Three items to highlight:
1) I do not believe we can allow ourselves to stay behind the line. The role of a people like ours is to say, if you go the wrong way, let's show you a different way. We shouldn't live under the paradigm that Never Again is Never Again for Jews only, and therefore let's live with walls around us, and who cares about the price. Never Again for a people who ere 60 years ago the victims of the universe has to mean never again for anyone... be it in Gaza, in Darfur, in the inner city of Detroit: wherever there is an outcry, the one who was the victim of indifference of nations so many years ago must turn to the nations now and say, "wake up!" That's the real never again.
2) About the clash of civilizations, in a flat, Tom Friedman-style world: somebody else became all of a sudden the Richard Lionheart of the West, in a crusade to I don't know what. I say it's dangerous... To say that all Muslims are one, does that mean you are all George W's? No!
If there is a clash of civilizations it's not all of us versus all of them, whoever they are; if there is one, it's between the democratic hemisphere and the theocratic hemisphere. Those who believe we are the source of authority and have the final responsibility; and those who say no, there is an ultimate source of authority which commands me on behalf of the love of God to kill you.
When I was attacked for arguing against the current state of affairs, I offered a Talmudic dilemma. You're walking by the river, and two people are drowning and you can only save one -- either/or! one is the Dalai Lama and one is Rabbi Kahane, for whom do you jump? Tell me, whom are you? Are you the part of the people for whom a brother is someone who shares the same value-language, or do you jump for the one who is genetically similar no matter his value-language? ...Jewishness is about values; whomever is my brother/sister in my value system is my partner in the struggle, and whomever is not may be my cousin, my uncle, maybe my enemy.
3) I believe a core for a new spiritual conversation in the world is needed. I am not one to speak on behalf of religions; who am I? But a place like this is a launching-pad of alternative Jewish spiritually. The very foundations of the kind of value system we're talking about here, the mitzvah of v'ahavta et ha-ger ["and you shall love the stranger"] is the most repeated mitzvah in the world; that we open the haggadah with avadim hayyinu ["once we were slaves"], not "masters we became" or "independent" we became but avadim hayinu! Our role within the Jewish discourse is to remind the people, listen, this is what Judaism is all about.
A different Jewish content than the one which has characterized us in the last 60 years: from shelter, to choice again. I hope you'll buy into my prayer that the Jewish people, the Israeli people included, will move slowly from trauma to trust.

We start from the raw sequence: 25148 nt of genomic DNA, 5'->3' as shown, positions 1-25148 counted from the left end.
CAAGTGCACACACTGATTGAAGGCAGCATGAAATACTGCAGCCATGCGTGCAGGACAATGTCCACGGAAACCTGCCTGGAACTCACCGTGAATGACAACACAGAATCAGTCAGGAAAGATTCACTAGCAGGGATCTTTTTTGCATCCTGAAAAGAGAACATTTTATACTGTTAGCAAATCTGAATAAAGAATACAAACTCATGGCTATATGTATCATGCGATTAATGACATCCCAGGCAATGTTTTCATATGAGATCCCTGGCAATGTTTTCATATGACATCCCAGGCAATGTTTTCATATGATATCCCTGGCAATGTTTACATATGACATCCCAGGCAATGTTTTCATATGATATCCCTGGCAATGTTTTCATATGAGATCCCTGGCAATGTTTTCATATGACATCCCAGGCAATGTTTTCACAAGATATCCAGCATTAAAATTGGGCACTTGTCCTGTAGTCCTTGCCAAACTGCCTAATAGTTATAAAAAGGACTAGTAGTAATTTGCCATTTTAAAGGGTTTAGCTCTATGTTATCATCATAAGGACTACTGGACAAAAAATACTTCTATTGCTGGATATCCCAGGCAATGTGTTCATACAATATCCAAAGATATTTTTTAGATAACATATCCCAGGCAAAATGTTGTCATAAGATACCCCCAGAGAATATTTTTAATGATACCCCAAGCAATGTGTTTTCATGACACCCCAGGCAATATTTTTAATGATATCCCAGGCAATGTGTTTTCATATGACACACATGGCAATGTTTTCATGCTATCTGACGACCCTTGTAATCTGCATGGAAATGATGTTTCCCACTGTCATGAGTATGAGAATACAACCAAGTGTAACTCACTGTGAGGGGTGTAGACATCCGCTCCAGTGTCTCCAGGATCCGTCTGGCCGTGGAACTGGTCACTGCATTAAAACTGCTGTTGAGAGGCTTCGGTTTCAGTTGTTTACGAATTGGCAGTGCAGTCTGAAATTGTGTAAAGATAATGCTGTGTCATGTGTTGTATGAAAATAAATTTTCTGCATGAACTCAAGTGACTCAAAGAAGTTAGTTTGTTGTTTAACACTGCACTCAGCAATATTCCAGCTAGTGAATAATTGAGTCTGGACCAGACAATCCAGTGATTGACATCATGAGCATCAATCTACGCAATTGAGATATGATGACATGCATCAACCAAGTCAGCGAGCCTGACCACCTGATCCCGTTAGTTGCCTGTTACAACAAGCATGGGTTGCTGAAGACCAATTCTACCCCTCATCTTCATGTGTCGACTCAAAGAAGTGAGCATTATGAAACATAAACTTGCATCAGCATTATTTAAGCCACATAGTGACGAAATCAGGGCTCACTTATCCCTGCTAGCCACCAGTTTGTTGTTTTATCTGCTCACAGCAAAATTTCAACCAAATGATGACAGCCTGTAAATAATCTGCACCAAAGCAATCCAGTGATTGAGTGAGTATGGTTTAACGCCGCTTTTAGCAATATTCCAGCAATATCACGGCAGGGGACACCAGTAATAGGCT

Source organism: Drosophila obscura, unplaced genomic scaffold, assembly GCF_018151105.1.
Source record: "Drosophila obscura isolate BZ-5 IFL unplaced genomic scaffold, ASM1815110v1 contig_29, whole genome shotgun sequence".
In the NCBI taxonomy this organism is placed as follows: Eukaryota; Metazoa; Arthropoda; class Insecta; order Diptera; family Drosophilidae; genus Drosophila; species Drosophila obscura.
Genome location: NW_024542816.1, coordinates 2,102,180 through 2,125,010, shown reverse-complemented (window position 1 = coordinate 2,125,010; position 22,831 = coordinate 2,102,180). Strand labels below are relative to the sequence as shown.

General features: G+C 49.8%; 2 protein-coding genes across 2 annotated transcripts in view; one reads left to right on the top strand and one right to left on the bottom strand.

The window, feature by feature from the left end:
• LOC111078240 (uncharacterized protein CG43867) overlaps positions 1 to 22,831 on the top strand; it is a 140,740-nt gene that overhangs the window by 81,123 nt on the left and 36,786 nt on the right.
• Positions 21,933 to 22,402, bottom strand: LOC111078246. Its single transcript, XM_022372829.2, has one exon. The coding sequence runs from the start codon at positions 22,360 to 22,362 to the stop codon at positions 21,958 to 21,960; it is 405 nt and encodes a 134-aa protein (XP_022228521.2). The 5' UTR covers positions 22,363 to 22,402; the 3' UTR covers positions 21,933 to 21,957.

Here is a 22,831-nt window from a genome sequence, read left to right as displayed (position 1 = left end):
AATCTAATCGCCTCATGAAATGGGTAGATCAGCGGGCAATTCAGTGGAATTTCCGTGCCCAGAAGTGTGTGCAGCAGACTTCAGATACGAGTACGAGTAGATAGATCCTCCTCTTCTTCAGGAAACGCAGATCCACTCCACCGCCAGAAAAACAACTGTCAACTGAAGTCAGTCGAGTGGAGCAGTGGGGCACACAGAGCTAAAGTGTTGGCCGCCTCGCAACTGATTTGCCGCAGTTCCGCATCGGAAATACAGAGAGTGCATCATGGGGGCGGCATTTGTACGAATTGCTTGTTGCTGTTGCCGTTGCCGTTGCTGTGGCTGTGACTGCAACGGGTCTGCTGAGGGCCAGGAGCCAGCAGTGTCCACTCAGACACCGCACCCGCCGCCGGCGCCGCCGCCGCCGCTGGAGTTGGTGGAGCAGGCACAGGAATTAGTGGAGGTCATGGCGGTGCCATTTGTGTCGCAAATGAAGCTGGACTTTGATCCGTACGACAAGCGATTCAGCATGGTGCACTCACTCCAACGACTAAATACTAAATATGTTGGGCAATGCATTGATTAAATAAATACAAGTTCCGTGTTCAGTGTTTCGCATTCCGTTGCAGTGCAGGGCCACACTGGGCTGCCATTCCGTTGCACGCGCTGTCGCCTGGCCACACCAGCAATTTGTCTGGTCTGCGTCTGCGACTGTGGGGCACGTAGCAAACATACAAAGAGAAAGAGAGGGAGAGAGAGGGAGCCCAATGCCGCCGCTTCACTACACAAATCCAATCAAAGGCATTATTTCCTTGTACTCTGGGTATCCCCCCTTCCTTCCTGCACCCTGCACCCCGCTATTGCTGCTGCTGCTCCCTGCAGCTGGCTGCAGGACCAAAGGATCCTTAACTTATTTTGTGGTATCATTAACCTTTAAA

We have a chance. There is a different generation, a different spirit, here and there as well. If next year more of [our children's generation] are here in the room, we will know we've made it.
Professor Munther Darjani said:
It's difficult to follow such an eloquent speaker; he said all what needs to be said!
The Talmud states, the best preacher is the heart; the best teacher is the time; the best book is the world and the best friend is God. Thinking about this, I will take the lessons of time to speak to you from the heart.
Human rights is an old new topic which has engaged thinkers & religious leaders over the centuries. The reason is that man by nature aspires to be free and prosperous. He found out that this goal cannot be found in slavery, domination, or occupation. Thus all religions, and without exception all philosophies and scholars, gave much attention to the subject. Competing views arise on the subject of what constitutes human rights and to whom such rights apply.
In Judaism, Christianity and Islam we find texts calling for love, peace, and good behavior. This poses an important question for me: to what extent do the faithful and believers practice those values? To what extent do Zionists, in achieving their dream of establishing a Jewish state, have heeded the values of Judaism, particularly when it calls on Jews 'don't do unto others, what you don't want others to have done to you?' "What is hateful to you, do not do to another. This is the whole Torah; all the rest is commentary." (Talmud) "Peace will not arise through force, but only through understanding."